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Presidio to Participate in Park(ing) Day 2009

The project will transform one car parking space into a native plant showcase.



Presidio of San Francisco (September 27, 2009) — In cities around the globe today, artists, activists and citizens will temporarily transform parking spaces into public parks and other social spaces, as part of an annual event called “PARK(ing) Day.”

In San Francisco, the Presidio Trust in cooperation with Presidio Sports Basement and the Golden Gate National Parks Conservancy will create a PARKing space in the Sports Basement parking lot on 610 Mason along Crissy Field from 8:30 am through 7 pm. The project will feature native plants from the Presidio Nursery, and transform a one car parking space into a native plant showcase.

The former parking space will highlight plants that may be used as part of the Doyle Drive Reconstruction Project, which will eventually transform the parking lot into a park bluff, and create new open space reconnecting the waterfront to the Presidio. “The Presidio Trust hopes to remove excess asphalt that the Army left behind and continue to create more open space in the park,” said Chris Weeks, Transportation Operations Specialist for the Presidio Trust.

Visitors to the Presidio PARKing space can take a comfortable seat amongst the kind of trees, wildflowers and other plants that once grew in areas across the city. “The experience is sure to leave visitors with a deepened sense of place as San Franciscans,” added Damien Raffa, Education Program Manager for the Presidio Trust.

Originally invented in 2005 by Rebar, a San Francisco art and design studio, PARK(ing) Day challenges people to rethink the way streets are used and reinforces the need for broad-based changes to urban infrastructure. “In urban centers around the world, inexpensive curbside parking results in increased traffic, wasted fuel and more pollution,” says Rebar’s Matthew Passmore. “The strategies that generated these conditions are not sustainable, nor do they promote a healthy, vibrant urban human habitat. PARK(ing) Day is about re-imagining the possibilities of the metropolitan landscape.”

Since 2005, the project has blossomed into a worldwide grassroots movement: PARK(ing) Day 2008 included more than 500 “PARK” installations in more than 100 cities on four continents. This year, the project continues to expand to urban centers across the globe, including first-time PARK installations in South Africa, Poland, Norway, New Zealand and South Korea. “Urban inhabitants worldwide recognize the need for new approaches to making the urban landscape,” says Rebar’s John Bela. “PARK(ing) Day demonstrates that even temporary or interim spatial reprogramming can improve the character of the city.”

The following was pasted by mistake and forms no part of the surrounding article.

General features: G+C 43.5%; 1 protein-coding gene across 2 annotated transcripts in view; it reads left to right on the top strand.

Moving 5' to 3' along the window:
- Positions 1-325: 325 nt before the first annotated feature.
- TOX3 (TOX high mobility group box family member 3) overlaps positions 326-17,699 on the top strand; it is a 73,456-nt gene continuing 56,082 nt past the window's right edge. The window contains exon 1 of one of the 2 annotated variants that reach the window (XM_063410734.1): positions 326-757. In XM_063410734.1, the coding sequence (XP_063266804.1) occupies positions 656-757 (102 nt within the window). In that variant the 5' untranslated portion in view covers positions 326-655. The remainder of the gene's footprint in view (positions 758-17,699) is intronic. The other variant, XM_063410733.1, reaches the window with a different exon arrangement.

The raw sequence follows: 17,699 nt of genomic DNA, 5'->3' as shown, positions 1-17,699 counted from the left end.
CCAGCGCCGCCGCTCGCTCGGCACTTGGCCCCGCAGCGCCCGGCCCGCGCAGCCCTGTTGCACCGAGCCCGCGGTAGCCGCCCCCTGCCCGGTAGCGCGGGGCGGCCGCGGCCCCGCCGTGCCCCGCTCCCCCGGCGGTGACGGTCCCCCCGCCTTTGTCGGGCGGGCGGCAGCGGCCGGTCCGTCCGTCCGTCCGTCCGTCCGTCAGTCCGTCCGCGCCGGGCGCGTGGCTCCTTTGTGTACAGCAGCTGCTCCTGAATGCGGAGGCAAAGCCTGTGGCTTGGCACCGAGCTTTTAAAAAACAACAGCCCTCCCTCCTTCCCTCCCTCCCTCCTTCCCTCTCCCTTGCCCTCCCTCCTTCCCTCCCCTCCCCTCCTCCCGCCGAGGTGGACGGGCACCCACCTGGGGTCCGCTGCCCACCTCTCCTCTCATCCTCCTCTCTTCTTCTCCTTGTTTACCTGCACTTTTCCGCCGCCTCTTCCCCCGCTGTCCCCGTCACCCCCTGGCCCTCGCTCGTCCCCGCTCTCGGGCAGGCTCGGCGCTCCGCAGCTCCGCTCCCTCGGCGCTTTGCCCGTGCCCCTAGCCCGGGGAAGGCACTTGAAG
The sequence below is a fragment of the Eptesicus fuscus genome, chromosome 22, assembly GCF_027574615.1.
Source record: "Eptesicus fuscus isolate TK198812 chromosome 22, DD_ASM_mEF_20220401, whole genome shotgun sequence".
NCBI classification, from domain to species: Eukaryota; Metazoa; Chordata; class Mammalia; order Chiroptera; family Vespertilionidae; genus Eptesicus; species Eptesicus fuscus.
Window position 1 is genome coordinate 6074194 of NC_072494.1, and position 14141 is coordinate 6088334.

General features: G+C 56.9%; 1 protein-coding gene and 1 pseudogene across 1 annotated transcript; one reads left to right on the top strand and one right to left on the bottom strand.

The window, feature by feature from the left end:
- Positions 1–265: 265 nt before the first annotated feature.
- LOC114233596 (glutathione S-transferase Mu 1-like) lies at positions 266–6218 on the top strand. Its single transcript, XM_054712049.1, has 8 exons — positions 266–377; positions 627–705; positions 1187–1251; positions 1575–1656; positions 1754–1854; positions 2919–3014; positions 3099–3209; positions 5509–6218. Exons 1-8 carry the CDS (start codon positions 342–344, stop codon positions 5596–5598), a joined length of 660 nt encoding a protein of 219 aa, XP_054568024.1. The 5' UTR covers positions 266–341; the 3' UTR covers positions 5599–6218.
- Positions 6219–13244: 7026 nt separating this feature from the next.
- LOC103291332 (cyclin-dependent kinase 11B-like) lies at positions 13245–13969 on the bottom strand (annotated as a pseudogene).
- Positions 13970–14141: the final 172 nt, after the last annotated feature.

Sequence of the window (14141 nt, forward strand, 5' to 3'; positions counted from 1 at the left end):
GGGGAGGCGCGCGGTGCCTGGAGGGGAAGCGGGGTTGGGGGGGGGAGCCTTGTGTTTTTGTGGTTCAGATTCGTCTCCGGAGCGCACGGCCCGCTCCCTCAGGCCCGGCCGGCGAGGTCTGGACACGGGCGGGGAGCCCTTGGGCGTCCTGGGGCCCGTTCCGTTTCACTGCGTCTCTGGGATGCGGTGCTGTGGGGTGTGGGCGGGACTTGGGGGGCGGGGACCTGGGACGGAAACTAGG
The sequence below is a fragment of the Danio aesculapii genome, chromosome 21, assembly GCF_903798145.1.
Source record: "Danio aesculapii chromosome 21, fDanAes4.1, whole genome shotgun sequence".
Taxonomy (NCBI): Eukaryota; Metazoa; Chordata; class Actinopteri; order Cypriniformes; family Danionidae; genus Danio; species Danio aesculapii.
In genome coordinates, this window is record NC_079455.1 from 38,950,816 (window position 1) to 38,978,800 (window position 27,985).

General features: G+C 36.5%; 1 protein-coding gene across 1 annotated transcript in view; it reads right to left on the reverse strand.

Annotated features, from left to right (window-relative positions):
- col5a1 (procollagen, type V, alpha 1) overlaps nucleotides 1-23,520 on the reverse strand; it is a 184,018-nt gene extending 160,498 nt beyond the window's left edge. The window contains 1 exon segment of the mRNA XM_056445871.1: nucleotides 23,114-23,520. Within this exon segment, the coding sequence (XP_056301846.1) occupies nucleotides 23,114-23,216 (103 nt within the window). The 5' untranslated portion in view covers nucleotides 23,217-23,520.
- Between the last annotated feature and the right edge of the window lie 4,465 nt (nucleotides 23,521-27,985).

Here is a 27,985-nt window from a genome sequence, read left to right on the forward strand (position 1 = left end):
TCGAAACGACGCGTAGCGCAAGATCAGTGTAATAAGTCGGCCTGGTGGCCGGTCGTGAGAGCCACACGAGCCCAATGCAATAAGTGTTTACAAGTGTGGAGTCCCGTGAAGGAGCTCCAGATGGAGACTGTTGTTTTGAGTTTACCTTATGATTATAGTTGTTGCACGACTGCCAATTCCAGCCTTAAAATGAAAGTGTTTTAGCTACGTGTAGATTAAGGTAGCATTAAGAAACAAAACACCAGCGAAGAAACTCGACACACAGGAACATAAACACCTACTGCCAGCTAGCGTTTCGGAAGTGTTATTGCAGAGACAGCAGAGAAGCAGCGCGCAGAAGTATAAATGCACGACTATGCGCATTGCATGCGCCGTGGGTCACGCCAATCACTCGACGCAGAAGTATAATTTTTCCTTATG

Over the four years of PARK(ing) Day, participants have broadened the scope of PARK installations to fulfill a range of unmet social needs. “From public parks to free health clinics, from art galleries to demonstration gardens, PARK(ing) Day participants have claimed the metered parking space as a rich new territory for creative experimentation, activism, socializing and play,” says Blaine Merker of Rebar.

“While PARK(ing) Day may be temporary,” Merker adds, “the image of possibility it offers has lasting effects and is shifting the way streets are perceived and utilized.”

PARK(ing) Day is a grassroots, “open-source” invention built by independent groups around the globe who adapt the project to champion creative, social or political causes that are relevant to their local urban conditions. Rebar has exhibited PARK(ing) Day at venues worldwide, including at the 2008 Venice Architecture Biennale, ISEA 2009 Dublin, the Canadian Center for Architecture, the American Institute of Architects and the Van Alen Institute in New York.

More information regarding local PARK(ing) Day activities and a global map of all participating cities are available on the PARK(ing) Day Network at

The Presidio Trust was established by the United States Congress in 1996 to oversee the Presidio of San Francisco, an urban national park located at the base of the Golden Gate Bridge. The 1,500-acre site contains expansive open space and spectacular views, a 300-acre historic forest, and rare and endangered plants and wildlife. It also comprises nearly 6 million square feet of buildings, including 469 historic structures that contribute to its status as a National Historic Landmark District.

About Rebar ( Founded in 2004 in San Francisco, Rebar is an internationally recognized art and design studio operating at the intersection of art, design and activism.

Media Contacts

Lisa Petrie

Presidio Trust

(415) 264-7787